His whole argument follows the premise that democracy is solely about winning elections. This has been Chavismo‘s rhetoric all along: we won the elections; we can do whatever we want. The concept of democracy has been distorted, and sold as the tyranny of the majority, when in reality democracy also necessitates respect for minorities, pluralism, and coexistence.
However, these rules don’t suit the regime, to which peace means silence, and therefore, the complete absence of debate.
The Monstrous State and the Subsidized Society
It’s ironic that Maduro is proud of Venezuela’s health care system, when this is nothing new. Free health care existed long before Chávez arrived. And second, one has a hard time seeing what he has to be proud of, given that the deterioration of hospitals and public schools are an embarrassment to this nation. Doctors and teachers earn miserable salaries, and lack the basic supplies to conduct their work.
The shortages in hospitals, schools, and supermarkets are due to Maduro’s alleged “solutions,” and have only worsened in our already collapsing economy. The “new market-based foreign exchange system” he proudly speaks of has seen its fourth devaluation in a year, and has imposed the draconian controls on foreign currency.
You may wonder, how can an oil country that receives a stream of dollars every day have such restrictive controls? Very simple, they are the result of a monstrous welfare state that gives away subsidized food, houses, cars, and electronic supplies to build a political base that can be blackmailed every time an election comes.
But the money is never enough for the state to cover all basic human needs. That’s why the private sector should exist, to fulfill every need the consumer has, not that Venezuela’s regime is open to this reality. Instead, it has bought every company in all major sectors (electricity, communications, media, food, and the list goes on) and ruined them. They are now ghosts of what Venezuela once was: a prosperous country.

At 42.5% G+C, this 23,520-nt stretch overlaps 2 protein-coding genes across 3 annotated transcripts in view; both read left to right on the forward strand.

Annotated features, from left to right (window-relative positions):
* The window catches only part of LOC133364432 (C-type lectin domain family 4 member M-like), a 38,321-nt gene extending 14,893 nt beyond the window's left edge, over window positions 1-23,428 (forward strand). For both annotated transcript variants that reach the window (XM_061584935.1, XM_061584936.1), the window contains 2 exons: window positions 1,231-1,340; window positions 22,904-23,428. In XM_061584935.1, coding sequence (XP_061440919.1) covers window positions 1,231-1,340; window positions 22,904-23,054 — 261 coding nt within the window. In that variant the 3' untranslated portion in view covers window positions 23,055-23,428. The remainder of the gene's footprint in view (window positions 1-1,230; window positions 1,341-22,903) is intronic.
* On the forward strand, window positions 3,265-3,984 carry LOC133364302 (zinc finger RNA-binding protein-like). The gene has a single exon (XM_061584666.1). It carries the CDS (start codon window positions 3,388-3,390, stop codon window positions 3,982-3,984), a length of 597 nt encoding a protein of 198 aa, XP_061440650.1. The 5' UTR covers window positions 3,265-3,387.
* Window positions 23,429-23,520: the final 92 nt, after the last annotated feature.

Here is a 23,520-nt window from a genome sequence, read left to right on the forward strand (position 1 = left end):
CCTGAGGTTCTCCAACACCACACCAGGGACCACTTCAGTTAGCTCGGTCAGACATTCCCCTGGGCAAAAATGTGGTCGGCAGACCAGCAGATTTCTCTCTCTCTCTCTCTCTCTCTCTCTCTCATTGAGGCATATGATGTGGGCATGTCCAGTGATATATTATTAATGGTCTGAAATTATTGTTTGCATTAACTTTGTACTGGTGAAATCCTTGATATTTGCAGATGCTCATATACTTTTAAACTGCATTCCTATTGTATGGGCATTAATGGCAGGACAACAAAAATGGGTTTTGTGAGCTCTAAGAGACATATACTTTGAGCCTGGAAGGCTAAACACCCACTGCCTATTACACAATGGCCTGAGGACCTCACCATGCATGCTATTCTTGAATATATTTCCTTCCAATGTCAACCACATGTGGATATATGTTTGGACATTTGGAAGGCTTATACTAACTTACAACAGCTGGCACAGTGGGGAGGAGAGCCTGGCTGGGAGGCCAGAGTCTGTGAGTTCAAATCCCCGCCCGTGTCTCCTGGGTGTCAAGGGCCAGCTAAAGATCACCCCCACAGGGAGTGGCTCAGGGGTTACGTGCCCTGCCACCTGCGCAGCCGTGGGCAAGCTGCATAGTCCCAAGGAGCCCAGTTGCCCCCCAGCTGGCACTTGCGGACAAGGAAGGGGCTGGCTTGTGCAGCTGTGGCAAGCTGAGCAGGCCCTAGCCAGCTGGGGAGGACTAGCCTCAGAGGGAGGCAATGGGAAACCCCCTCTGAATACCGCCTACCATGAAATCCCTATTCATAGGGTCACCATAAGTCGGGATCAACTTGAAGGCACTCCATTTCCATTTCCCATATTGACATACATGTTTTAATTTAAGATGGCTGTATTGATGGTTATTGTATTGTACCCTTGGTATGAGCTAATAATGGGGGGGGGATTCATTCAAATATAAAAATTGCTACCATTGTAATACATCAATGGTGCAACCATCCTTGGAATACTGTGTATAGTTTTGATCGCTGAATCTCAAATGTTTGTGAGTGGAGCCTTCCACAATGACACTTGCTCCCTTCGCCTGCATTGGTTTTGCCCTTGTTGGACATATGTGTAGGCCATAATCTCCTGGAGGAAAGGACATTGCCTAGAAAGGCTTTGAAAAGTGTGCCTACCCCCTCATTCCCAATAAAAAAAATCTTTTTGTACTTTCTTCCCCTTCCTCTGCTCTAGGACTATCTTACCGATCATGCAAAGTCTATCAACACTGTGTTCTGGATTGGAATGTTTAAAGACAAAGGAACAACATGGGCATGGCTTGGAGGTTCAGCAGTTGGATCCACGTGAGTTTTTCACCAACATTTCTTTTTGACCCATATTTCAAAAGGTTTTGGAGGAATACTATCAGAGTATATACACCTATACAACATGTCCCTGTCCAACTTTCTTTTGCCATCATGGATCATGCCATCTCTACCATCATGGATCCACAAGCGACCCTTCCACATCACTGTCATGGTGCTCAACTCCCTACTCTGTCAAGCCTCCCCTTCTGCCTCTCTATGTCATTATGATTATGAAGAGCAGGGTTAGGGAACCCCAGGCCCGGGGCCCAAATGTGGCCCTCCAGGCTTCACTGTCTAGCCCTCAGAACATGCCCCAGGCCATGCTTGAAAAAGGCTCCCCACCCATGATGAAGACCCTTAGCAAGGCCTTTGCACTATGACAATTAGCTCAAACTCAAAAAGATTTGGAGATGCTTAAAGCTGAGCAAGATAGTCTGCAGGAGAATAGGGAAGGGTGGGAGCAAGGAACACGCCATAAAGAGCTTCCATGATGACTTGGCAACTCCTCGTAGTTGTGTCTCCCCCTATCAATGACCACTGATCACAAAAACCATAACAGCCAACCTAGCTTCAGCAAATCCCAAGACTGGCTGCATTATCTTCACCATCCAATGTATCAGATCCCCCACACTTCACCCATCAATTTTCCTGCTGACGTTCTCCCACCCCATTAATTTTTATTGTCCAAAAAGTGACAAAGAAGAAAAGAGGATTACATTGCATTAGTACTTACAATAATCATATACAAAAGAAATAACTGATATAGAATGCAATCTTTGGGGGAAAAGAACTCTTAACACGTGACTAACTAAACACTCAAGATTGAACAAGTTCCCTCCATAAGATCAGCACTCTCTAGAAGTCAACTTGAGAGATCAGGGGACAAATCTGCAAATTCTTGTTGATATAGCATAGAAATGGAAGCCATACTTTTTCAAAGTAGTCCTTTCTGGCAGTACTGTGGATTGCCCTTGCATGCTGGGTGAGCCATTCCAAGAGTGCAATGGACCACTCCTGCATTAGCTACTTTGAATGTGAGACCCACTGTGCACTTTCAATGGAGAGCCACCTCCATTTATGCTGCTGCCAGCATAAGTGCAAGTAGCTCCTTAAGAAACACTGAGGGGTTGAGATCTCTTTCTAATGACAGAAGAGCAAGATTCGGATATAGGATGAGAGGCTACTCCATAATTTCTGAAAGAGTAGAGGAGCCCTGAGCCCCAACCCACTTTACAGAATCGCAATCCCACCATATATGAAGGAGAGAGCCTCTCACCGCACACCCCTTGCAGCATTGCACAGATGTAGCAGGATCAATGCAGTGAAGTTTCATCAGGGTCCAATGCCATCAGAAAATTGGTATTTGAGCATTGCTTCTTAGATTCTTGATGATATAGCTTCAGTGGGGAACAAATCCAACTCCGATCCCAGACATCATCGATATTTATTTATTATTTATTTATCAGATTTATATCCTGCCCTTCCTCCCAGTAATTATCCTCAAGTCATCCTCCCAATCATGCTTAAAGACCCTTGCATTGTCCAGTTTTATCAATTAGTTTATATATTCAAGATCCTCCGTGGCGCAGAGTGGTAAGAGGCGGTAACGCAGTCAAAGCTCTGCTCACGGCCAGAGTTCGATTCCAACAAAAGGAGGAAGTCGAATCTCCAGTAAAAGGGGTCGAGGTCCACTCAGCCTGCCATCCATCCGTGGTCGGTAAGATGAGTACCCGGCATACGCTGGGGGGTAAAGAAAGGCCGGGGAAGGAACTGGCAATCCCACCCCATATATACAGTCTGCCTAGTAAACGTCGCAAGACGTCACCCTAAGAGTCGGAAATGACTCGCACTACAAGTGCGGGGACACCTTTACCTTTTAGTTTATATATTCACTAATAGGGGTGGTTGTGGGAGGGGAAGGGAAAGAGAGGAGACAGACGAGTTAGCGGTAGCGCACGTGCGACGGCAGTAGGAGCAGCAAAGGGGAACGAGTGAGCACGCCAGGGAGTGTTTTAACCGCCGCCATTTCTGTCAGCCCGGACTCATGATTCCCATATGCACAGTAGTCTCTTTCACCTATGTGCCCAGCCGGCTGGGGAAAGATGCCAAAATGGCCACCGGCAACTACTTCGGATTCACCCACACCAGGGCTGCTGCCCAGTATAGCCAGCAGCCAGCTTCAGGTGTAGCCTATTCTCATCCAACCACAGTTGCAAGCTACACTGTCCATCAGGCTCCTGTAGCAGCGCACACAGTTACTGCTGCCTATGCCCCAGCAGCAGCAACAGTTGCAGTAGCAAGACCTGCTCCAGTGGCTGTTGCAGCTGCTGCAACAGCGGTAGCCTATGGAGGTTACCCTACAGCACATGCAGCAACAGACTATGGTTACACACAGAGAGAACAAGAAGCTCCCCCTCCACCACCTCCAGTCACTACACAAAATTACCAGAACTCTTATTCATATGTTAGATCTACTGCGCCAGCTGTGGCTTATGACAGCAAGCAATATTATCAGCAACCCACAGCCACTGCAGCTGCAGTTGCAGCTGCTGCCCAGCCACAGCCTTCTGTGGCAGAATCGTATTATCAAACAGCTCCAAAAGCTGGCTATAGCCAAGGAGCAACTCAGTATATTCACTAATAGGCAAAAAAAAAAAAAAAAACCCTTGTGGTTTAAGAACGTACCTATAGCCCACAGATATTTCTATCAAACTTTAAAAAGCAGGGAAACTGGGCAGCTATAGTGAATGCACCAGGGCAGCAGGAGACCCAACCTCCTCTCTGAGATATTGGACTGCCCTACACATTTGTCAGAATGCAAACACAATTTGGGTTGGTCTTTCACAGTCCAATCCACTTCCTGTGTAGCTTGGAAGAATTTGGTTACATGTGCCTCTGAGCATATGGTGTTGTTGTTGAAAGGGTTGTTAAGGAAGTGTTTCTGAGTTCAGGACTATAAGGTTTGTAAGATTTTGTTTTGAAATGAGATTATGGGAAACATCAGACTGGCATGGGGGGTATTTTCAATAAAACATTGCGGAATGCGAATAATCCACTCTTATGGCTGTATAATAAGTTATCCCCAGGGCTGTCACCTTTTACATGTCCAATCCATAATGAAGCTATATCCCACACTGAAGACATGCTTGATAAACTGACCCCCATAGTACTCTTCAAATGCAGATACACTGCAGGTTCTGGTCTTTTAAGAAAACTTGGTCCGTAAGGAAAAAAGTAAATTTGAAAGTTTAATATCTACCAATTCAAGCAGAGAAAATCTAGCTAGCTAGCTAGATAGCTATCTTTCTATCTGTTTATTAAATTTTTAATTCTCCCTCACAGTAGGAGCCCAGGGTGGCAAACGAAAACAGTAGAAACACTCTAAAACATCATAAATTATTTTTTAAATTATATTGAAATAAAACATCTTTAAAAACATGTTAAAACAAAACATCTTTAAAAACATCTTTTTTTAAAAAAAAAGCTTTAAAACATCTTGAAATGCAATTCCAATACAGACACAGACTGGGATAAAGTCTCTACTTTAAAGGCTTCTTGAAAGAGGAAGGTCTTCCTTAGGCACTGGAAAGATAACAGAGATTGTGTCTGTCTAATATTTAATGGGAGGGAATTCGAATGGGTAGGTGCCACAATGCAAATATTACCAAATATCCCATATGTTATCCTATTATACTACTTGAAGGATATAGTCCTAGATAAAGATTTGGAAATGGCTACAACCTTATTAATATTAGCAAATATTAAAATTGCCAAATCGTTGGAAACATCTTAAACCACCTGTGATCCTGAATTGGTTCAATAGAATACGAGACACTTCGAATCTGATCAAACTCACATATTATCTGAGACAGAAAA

Justice’s Double Standard
Besides scarcity and inflation, insecurity is the most concerning problem for Venezuelans. “We are addressing this by building a new national police force, strengthening community-police cooperation and revamping our prison system,” Maduro writes.
Pull the other one. The fact is that a high number of crimes have the police involved, the impunity rate has reached 91.8 percent, according to the attorney general, and the prisons are the ultimate schools for crime. We even have “inmates” living it up at our very own paradise prison on Margarita Island.*
Maduro then continues, “as a former union organizer, I believe profoundly in the right to association and in the civic duty to ensure that justice prevails by voicing legitimate concerns through peaceful assembly and protest.”
It seems contradictory when a month ago he improvised a new norm that violated the constitution and forced everyone to request a permit to protest in the country. Now, the opposition is not allowed to march in any Chavista-ruled municipality, and much less, get near a government building like the National Assembly or the Presidential Palace. If they do, security forces have orders to violently repress any citizen present. For the regime, these are the true criminals of the fatherland.
His excuse? He blames peaceful protests for being violent, in spite of all the evidence that points out the presence of government provocateurs working hand in hand with the National Guard to sabotage. Being the president of a nation, he doesn’t even bother to mention the students murdered by members of Colectivos — paramilitary Chavista groups. He only recognizes the deaths of those who support him; anything else never happened.
Naively, according to the government’s conspiracy theory, the protesters who died were shot in the head by their own people. The reality is that the more violence there is, the better for him. Anything to distract the people from the real problems they have, due to his incapacity to govern this country, is a winning situation for the regime.
While the crimes remain unpunished, Maduro tries to make the situation better by creating a Human Rights Council, headed by — yes that’s right — the executive branch of the same government. So a state that suffers from no balance or distribution of powers will attempt to investigate the abuses it commits.
Wouldn’t it be better if the state were to refrain from violating any human right in the first place?
At the end of the article, Maduro begs Obama’s administration not to enact sanctions against them. Where did all the anti-imperialist speech go?
Apparently, “Now is a time for dialogue and diplomacy,” he writes. “Within Venezuela, we have extended a hand to the opposition.”
So far the hand is nowhere to be seen: political prisoners are still behind bars, the hate speech continues, the repression only rises, and the justice appears to be a synonym for political revenge.
* Editor’s note: we have removed a quote from Diosdado Cabello, given that we were unable to verify its authenticity.